New York

Charles Sandison

Yvon Lambert New York

It has always seemed that more artists should have followed Jenny Holzer’s lead, illuminating and animating words in order to address the complex variety of ways in which kinetic texts address us in everyday life. Charles Sandison is one of the few to have done so, and he accomplishes it by unbridling Holzer’s structure and uniformity, unleashing it in installations governed by an abstraction that is both visual and syntactic.

In earlier installations such as male & female, 2002, words, generated by a computer and projected onto walls, clustered together to form figures. In the works in this show, words move in constellations, colliding with and sometimes annihilating each other like the rudimentary avatars in early video games. In family unit (all works 2005), the words MALE, FEMALE, MOTHER, FATHER, CHILD, FOOD, OLD, VIRUS, THREAT, and DEAD coalesce to create a kind of living installation, a system that mimics natural life-cycles and ecosystems. Words, projected in simple white type, move independently around the walls in apparently random patterns.When an individual MALE bumps into a FEMALE, a CHILD is sometimes born. And if a MALE hits a VIRUS, DEATH may result.

Evolution—both biological and technological—is even more explicitly evoked in reading glass, 2005, a computer-generated data projection in which the entire text of Darwin’s On the Origin of Species (1859) is presented one, two, three, or four words at a time. The words, handwritten by Sandison’s seven-year-old daughter, are shaped by masses of dots that cluster together and then dissolve according to a formula derived from the algorithm generated by bacteria as they reproduce. The whole process takes approximately two years from start to finish.

Notes toward a thinking machine, 2005, shown in the rear gallery, is structured like a kinetic pattern-poem and recalls Guillaume Apollinaire’s Calligrammes (1913–16), the work of nineteenth-century English poet George Herber, and various Italian and Russian Futurist experiments. Here, MALE, FEMALE, and IT move in their own arc-shaped trajectories, while MEMORY, REMEMBER, FORGET, and SCARED progress horizontally within boundaries formed by lines drawn on the wall in charcoal; LOCKED, STUCK, BROKEN, and NAILED remain static within their own sketched frames. Notes recalls early digital art from the 1960s, which was often fixated on the novelty of the process by which it was produced. (Sandison’s idea of “drawing” with algorithms was cribbed directly from those early days.) But its weird structure, which suggests a rogue mathematical formula or uncontrollable virus (electronic or organic), also made it the most interesting work in the show. Wonderfully misshapen, it is an effectively messy counterpoint to more sanitized, rational electronic installations by the likes of Tatsuo Miyajima.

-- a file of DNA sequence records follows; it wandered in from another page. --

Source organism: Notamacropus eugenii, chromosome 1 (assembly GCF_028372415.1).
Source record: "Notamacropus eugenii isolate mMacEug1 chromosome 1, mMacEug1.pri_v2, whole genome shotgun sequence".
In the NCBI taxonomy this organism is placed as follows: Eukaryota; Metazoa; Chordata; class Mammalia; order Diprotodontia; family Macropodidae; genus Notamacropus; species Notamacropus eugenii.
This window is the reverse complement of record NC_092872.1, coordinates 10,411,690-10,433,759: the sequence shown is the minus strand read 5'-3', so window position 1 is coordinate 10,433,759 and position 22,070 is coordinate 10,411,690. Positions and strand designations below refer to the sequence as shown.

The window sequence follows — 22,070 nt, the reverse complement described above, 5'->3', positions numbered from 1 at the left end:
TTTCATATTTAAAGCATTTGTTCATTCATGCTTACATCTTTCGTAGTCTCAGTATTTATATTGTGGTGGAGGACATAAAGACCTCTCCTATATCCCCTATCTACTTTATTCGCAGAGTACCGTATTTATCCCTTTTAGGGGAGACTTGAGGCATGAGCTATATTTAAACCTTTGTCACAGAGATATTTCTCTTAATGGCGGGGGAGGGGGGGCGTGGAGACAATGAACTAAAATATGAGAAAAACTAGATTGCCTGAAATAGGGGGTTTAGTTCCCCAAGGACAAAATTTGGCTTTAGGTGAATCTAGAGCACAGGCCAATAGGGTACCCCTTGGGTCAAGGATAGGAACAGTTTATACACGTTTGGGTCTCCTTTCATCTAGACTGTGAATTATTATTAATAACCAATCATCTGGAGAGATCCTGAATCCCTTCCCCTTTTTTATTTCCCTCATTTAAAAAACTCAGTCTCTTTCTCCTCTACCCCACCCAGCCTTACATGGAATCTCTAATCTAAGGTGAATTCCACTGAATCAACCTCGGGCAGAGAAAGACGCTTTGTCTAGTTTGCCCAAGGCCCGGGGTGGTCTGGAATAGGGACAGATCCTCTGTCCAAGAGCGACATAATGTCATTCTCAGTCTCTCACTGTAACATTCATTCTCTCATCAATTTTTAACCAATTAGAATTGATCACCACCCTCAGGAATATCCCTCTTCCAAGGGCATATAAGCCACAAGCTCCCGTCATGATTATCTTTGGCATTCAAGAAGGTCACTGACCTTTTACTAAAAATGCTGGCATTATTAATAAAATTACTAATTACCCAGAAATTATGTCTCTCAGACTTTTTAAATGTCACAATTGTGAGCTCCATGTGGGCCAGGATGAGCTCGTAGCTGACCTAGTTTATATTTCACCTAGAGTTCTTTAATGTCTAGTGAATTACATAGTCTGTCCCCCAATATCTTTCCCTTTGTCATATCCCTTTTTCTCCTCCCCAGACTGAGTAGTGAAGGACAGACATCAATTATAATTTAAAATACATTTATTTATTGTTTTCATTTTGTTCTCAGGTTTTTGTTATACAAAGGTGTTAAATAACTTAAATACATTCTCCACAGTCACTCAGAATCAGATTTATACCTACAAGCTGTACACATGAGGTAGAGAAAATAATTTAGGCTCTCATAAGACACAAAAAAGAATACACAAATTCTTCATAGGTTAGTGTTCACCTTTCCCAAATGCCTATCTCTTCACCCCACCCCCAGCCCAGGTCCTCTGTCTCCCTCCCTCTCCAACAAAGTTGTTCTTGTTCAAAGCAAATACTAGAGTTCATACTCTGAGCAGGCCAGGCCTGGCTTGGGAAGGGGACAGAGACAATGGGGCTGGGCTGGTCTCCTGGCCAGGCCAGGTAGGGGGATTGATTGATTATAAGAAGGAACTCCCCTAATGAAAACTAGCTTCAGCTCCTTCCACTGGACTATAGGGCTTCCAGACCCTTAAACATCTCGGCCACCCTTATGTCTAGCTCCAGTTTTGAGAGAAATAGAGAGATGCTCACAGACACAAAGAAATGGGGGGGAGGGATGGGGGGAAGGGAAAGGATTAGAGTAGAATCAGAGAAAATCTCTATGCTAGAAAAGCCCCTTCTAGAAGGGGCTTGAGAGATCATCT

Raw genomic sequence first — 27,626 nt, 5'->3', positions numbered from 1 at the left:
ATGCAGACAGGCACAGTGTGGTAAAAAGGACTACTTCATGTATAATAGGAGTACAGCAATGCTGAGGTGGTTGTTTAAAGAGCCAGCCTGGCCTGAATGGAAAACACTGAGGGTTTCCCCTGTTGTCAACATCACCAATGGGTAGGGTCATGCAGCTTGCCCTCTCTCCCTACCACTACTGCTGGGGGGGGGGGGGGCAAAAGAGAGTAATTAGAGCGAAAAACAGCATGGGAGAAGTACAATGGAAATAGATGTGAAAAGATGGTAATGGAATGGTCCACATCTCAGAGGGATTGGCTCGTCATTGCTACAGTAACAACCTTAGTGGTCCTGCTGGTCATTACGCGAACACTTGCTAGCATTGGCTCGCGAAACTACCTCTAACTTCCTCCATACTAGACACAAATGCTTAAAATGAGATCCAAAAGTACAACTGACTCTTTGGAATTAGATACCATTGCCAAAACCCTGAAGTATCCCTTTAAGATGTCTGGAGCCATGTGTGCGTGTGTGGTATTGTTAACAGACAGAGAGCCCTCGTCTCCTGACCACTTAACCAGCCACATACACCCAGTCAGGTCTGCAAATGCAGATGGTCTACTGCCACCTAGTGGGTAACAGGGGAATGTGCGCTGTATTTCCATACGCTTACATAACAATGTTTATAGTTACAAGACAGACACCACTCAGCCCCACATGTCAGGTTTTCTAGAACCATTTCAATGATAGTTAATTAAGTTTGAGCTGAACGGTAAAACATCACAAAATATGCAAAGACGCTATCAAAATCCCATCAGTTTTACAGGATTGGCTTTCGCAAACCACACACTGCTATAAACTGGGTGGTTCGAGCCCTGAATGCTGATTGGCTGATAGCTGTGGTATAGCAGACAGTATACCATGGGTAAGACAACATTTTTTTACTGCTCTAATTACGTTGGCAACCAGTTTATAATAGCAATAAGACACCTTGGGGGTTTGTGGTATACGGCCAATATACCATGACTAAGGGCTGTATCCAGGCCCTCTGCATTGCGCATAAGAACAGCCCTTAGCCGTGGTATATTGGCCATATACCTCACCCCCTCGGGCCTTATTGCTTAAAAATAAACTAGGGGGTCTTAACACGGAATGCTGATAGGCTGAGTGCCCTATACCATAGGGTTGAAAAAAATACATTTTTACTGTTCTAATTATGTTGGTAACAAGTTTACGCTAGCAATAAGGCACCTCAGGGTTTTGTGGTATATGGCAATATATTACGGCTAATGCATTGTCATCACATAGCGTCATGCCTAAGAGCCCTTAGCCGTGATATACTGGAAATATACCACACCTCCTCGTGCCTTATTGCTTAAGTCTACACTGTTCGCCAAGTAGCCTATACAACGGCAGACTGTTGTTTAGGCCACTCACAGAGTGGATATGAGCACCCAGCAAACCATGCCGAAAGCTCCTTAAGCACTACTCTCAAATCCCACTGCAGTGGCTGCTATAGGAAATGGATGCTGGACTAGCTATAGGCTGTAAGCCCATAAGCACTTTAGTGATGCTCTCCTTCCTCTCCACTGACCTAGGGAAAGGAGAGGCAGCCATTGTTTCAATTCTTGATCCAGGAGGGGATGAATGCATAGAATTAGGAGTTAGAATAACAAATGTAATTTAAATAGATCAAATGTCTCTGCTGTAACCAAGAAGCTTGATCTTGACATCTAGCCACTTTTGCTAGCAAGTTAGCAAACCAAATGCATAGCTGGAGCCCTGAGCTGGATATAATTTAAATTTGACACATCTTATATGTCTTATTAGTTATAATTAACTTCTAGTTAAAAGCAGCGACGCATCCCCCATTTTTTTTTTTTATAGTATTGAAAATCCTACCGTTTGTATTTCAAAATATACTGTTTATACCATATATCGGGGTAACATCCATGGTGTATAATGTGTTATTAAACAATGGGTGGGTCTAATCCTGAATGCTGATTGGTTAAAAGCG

Sandison’s work is at its most interesting when it elides the boundary that separates order and chaos. The words that fill his installations drift between text and image, functioning like neurons firing in a multitude of directions at once. Like a lecturer going off on one absorbing tangent after another, his work ranges over genetics, genealogy, biology, evolution, artificial intelligence, and, of course, language. The lives of humans and machines here become merged in the mind of the computer, hinting at a nexus of intelligence based in the reality of the present but tweaked just enough to suggest a dystopian future.

Martha Schwendener